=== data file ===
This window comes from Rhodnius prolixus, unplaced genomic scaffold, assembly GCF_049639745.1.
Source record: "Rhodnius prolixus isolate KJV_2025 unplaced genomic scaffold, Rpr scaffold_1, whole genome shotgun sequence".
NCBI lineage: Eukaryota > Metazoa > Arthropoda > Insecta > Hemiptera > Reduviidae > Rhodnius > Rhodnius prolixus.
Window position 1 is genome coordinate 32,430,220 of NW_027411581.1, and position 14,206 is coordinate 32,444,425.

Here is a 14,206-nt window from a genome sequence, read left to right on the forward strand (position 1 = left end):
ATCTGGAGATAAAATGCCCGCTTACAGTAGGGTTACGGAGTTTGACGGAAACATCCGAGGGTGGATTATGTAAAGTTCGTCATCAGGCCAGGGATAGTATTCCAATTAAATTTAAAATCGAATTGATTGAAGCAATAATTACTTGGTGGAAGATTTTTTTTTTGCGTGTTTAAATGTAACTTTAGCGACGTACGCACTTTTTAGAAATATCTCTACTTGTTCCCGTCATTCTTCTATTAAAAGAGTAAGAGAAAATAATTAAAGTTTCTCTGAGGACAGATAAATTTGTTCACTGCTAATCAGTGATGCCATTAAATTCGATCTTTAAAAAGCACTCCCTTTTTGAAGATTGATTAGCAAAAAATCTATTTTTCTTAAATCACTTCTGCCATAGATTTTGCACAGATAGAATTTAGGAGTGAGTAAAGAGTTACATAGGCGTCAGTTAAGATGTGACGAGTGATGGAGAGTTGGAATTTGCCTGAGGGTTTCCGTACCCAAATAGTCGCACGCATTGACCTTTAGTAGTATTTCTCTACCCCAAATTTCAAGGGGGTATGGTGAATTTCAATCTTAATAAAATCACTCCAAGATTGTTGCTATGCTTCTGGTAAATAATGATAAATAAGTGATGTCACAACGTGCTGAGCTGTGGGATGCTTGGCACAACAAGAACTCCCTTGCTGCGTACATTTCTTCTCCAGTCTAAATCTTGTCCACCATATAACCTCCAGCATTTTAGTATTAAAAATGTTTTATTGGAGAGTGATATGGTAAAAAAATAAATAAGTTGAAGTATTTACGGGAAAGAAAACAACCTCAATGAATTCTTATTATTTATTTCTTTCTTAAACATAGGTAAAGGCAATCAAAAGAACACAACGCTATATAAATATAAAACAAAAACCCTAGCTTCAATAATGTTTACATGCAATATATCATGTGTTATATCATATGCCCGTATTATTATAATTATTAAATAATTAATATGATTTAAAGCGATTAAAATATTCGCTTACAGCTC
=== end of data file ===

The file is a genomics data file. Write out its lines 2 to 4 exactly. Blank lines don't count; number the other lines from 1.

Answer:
Source record: "Rhodnius prolixus isolate KJV_2025 unplaced genomic scaffold, Rpr scaffold_1, whole genome shotgun sequence".
NCBI lineage: Eukaryota > Metazoa > Arthropoda > Insecta > Hemiptera > Reduviidae > Rhodnius > Rhodnius prolixus.
Window position 1 is genome coordinate 32,430,220 of NW_027411581.1, and position 14,206 is coordinate 32,444,425.